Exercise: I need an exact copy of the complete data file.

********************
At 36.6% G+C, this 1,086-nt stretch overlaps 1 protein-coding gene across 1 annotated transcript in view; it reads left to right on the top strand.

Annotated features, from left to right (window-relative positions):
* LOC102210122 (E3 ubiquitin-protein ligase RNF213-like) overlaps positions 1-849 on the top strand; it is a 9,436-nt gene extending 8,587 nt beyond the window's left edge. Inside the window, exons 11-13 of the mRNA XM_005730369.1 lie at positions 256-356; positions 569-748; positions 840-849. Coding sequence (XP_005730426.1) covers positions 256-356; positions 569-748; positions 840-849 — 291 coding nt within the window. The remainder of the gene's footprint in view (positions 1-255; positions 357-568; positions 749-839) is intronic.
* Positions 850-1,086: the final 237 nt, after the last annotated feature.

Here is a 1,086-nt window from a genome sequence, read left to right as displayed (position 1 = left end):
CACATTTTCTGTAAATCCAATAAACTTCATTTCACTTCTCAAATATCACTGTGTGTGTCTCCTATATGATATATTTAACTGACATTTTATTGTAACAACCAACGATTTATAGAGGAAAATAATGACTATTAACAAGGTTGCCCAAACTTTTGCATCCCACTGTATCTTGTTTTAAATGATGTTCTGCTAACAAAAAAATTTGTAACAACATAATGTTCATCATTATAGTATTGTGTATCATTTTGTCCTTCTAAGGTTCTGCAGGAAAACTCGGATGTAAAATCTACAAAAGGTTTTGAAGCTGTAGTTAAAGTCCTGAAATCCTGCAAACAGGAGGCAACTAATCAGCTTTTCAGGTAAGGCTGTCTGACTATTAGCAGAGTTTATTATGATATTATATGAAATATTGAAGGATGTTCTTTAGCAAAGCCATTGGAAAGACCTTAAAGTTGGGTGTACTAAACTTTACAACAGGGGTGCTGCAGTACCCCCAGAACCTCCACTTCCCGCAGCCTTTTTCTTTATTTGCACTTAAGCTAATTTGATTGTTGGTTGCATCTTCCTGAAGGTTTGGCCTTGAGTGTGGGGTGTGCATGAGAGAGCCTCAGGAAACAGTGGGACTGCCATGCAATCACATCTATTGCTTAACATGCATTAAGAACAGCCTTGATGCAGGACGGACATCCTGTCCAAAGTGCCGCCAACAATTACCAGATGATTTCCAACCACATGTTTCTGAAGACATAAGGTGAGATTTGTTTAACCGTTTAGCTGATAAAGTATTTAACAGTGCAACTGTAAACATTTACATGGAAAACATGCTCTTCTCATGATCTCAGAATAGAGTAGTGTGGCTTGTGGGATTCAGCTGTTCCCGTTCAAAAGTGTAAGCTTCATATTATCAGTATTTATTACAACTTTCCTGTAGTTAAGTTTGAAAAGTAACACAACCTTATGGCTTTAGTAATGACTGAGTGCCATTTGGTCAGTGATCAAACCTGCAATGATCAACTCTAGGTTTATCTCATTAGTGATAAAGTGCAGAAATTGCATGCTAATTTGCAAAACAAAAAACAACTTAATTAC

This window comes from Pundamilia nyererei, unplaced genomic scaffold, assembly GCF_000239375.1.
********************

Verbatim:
At 36.6% G+C, this 1,086-nt stretch overlaps 1 protein-coding gene across 1 annotated transcript in view; it reads left to right on the top strand.

Annotated features, from left to right (window-relative positions):
* LOC102210122 (E3 ubiquitin-protein ligase RNF213-like) overlaps positions 1-849 on the top strand; it is a 9,436-nt gene extending 8,587 nt beyond the window's left edge. Inside the window, exons 11-13 of the mRNA XM_005730369.1 lie at positions 256-356; positions 569-748; positions 840-849. Coding sequence (XP_005730426.1) covers positions 256-356; positions 569-748; positions 840-849 — 291 coding nt within the window. The remainder of the gene's footprint in view (positions 1-255; positions 357-568; positions 749-839) is intronic.
* Positions 850-1,086: the final 237 nt, after the last annotated feature.

Here is a 1,086-nt window from a genome sequence, read left to right as displayed (position 1 = left end):
CACATTTTCTGTAAATCCAATAAACTTCATTTCACTTCTCAAATATCACTGTGTGTGTCTCCTATATGATATATTTAACTGACATTTTATTGTAACAACCAACGATTTATAGAGGAAAATAATGACTATTAACAAGGTTGCCCAAACTTTTGCATCCCACTGTATCTTGTTTTAAATGATGTTCTGCTAACAAAAAAATTTGTAACAACATAATGTTCATCATTATAGTATTGTGTATCATTTTGTCCTTCTAAGGTTCTGCAGGAAAACTCGGATGTAAAATCTACAAAAGGTTTTGAAGCTGTAGTTAAAGTCCTGAAATCCTGCAAACAGGAGGCAACTAATCAGCTTTTCAGGTAAGGCTGTCTGACTATTAGCAGAGTTTATTATGATATTATATGAAATATTGAAGGATGTTCTTTAGCAAAGCCATTGGAAAGACCTTAAAGTTGGGTGTACTAAACTTTACAACAGGGGTGCTGCAGTACCCCCAGAACCTCCACTTCCCGCAGCCTTTTTCTTTATTTGCACTTAAGCTAATTTGATTGTTGGTTGCATCTTCCTGAAGGTTTGGCCTTGAGTGTGGGGTGTGCATGAGAGAGCCTCAGGAAACAGTGGGACTGCCATGCAATCACATCTATTGCTTAACATGCATTAAGAACAGCCTTGATGCAGGACGGACATCCTGTCCAAAGTGCCGCCAACAATTACCAGATGATTTCCAACCACATGTTTCTGAAGACATAAGGTGAGATTTGTTTAACCGTTTAGCTGATAAAGTATTTAACAGTGCAACTGTAAACATTTACATGGAAAACATGCTCTTCTCATGATCTCAGAATAGAGTAGTGTGGCTTGTGGGATTCAGCTGTTCCCGTTCAAAAGTGTAAGCTTCATATTATCAGTATTTATTACAACTTTCCTGTAGTTAAGTTTGAAAAGTAACACAACCTTATGGCTTTAGTAATGACTGAGTGCCATTTGGTCAGTGATCAAACCTGCAATGATCAACTCTAGGTTTATCTCATTAGTGATAAAGTGCAGAAATTGCATGCTAATTTGCAAAACAAAAAACAACTTAATTAC

This window comes from Pundamilia nyererei, unplaced genomic scaffold, assembly GCF_000239375.1.